Thursday, January 08, 2009

What if Doomsday for the newspapers is the day after tomorrow?

If you work in print you ought to read this piece by Michael Hirschorn in The Atlantic. It poses the question "What if the New York Times were to close?" Not at some undefined point in the future but later this year. What if the owners proved to have too many debts, the revenues continued to plummet, there's no longer such a thing as credit and they could not count on Rupert Murdoch or Bill Gates or some other rich believer to bail them out? This won't mean much to British readers but for those who consider themselves sophisticated Americans it would be an epochal event. The nearest thing over here would be waking up one morning and finding that Radio Four had closed.

Meanwhile I learn that the share price of the company that publishes the Daily and Sunday Sport has gone down by 40% in the light of recent trading figures, a Russian billionaire is making enquiries about buying the Evening Standard and the collapse of Waterford Wedgwood is making the problems of The Independent that much more pressing. I'm not one of those people who finds the decline of the billionaires amusing. Like it or not the British press is kept afloat by very rich men with a sentimental attachment to the trade and the influence that goes with it. If it were left to hard headed investors the papers would have folded a few years ago. And nobody believes that anything but a fraction of this revenue can be migrated to other "platforms".

Just look at the so-called quality press in this country. You're probably thinking of titles you don't buy any more. Instead you access them on the web. Each of these is maintained either by a charity or the patronage of a billionaire. And billionaires aren't what they used to be. Hirschorn's piece suggests that we don't much care which brand is on the top of the story that we pull up on Google news. If a few of these brands disappear what will Google be bringing up? And how will we feel about it then?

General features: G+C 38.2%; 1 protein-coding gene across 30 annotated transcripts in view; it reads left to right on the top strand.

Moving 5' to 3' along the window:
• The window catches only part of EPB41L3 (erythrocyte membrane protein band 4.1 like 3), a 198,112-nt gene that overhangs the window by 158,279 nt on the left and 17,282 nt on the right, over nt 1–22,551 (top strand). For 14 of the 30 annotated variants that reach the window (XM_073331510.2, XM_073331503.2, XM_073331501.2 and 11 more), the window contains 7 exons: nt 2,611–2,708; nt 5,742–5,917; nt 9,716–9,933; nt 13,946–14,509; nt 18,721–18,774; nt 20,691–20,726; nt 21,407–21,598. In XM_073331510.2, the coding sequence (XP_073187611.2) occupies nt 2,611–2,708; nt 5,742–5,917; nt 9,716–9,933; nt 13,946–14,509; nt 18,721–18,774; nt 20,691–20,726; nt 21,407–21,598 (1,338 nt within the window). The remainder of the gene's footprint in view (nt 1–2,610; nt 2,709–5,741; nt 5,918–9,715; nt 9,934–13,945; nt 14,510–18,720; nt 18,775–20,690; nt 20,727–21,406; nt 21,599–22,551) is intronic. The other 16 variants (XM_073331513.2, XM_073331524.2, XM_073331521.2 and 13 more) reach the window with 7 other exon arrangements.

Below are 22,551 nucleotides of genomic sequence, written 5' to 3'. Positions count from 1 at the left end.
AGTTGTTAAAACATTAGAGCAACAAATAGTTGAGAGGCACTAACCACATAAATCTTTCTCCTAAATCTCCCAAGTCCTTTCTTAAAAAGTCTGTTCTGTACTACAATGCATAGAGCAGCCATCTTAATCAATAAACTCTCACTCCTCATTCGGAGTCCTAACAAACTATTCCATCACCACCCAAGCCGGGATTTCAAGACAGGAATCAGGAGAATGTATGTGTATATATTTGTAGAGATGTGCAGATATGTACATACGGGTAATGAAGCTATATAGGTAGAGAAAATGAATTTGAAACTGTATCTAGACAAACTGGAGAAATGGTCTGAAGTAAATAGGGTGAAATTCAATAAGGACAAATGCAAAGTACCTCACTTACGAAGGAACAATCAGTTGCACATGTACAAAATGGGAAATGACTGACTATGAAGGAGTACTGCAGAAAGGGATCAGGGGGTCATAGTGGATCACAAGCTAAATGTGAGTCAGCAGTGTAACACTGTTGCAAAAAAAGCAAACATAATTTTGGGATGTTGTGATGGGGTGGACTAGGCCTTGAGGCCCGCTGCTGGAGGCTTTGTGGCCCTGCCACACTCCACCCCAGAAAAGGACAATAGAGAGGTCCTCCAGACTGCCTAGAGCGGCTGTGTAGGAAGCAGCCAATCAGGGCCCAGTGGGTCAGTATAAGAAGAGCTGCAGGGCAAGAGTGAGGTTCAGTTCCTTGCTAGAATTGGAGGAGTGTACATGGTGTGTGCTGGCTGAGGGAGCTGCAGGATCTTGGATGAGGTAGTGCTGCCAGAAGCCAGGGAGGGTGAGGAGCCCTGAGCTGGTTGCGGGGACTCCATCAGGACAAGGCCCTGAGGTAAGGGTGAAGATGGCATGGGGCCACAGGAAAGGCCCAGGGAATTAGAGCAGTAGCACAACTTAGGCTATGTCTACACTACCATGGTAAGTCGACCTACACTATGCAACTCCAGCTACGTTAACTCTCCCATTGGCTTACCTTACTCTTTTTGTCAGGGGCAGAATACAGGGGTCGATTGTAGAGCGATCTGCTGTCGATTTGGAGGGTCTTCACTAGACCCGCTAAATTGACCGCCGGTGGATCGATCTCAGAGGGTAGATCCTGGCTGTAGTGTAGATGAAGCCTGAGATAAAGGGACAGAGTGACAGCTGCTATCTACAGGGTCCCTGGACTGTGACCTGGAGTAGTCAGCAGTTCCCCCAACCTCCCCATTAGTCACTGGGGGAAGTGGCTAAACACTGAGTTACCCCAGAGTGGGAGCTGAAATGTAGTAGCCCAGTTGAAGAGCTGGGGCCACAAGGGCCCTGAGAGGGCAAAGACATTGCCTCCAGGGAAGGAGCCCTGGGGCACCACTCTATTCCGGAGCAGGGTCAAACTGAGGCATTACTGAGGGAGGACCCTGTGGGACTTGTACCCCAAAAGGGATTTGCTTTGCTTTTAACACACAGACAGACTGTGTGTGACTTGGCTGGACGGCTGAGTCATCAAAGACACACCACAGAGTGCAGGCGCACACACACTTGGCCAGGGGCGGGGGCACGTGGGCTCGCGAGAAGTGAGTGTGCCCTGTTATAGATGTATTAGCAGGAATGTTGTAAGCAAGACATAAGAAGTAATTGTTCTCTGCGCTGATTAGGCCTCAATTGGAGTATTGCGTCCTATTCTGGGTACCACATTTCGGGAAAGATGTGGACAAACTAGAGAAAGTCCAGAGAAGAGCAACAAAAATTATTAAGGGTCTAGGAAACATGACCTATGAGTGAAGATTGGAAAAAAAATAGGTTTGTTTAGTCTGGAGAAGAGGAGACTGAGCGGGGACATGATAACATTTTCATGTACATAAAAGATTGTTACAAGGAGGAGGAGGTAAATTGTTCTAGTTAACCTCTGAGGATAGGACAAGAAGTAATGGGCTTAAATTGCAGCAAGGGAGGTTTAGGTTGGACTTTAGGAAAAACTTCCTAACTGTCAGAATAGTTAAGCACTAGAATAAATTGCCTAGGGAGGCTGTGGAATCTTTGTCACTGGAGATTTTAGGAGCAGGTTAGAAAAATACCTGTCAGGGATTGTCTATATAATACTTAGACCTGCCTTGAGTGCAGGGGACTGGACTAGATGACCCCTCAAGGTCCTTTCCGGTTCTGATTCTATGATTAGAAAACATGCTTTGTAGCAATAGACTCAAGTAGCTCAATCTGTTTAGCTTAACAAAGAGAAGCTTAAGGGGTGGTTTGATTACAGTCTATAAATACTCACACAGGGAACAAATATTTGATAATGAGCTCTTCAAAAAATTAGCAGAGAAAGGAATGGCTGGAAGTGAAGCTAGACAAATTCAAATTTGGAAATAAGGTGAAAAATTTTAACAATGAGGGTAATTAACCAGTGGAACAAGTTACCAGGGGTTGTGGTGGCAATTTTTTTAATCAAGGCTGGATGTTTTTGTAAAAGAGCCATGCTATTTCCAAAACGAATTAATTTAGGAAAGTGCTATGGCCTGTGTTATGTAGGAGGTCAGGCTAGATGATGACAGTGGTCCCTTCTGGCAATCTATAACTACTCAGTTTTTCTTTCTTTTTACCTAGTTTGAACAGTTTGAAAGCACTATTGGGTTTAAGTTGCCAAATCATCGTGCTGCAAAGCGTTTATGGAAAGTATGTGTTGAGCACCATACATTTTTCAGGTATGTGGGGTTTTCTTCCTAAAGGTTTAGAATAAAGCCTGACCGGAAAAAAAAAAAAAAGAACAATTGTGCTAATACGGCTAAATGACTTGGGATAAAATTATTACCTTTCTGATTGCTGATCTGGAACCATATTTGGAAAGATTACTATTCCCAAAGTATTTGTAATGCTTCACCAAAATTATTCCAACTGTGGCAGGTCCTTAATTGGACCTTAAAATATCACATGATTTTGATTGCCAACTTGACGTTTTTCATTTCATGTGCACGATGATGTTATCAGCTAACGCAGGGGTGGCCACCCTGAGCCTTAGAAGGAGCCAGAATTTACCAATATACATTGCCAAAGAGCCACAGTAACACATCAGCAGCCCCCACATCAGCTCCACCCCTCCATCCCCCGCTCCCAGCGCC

And finally, one particular aspect of Hirschorn's Doomsday scenario should send a particular shiver down the collected spines of Clapham, Notting Hill and Stoke Newington:
It will also mean the end of a certain kind of quasi-bohemian urban existence for the thousands of smart middle-class writers, journalists, and public intellectuals who have, until now, lived semi-charmed kinds of lives of the mind.


  1. Could a piece have summed up the whole problem better? Not Hirschon's, the blog itself. Written by Dave H (not a bad scribbler), with links to great pieces in the Atlantic, the Guardian (twice), and the Telegraph; and enjoyed by me for nought pence.

    The Indie, the Express, the Mirror and obviously the Sport are truly suffering. They'll be gone sooner than we think, followed by better newspapers too. It's not just the unworkable models, it's the debt levels. All the retailers who have gone, and most of the newspapers that will, have debt mountains. Without this debt there is a hope of cutting the cloth. With it, pop.

    Replacing old media, punters on the net will pick up the slack, often doing a better job for free than the professional journalists do for a living. If all the, say, gadget mags disappeared, it wouldn't matter other than to those who make their living from them. But Hirschon chickened out at the end. News is different. We are approaching the end of independent, well-funded, professional news journalism, and while there's nothing we can do about it, we should be very sad about it.

    Indeed, take this post by Dave, skills honed by a lifetime as a professional, and linking to corporate news organisations who know exactly what they are doing and have the resources these pieces need. In a world of amateurs toiling in the so-called blogosphere, will the quality stay this good? Of course it won't. It can't.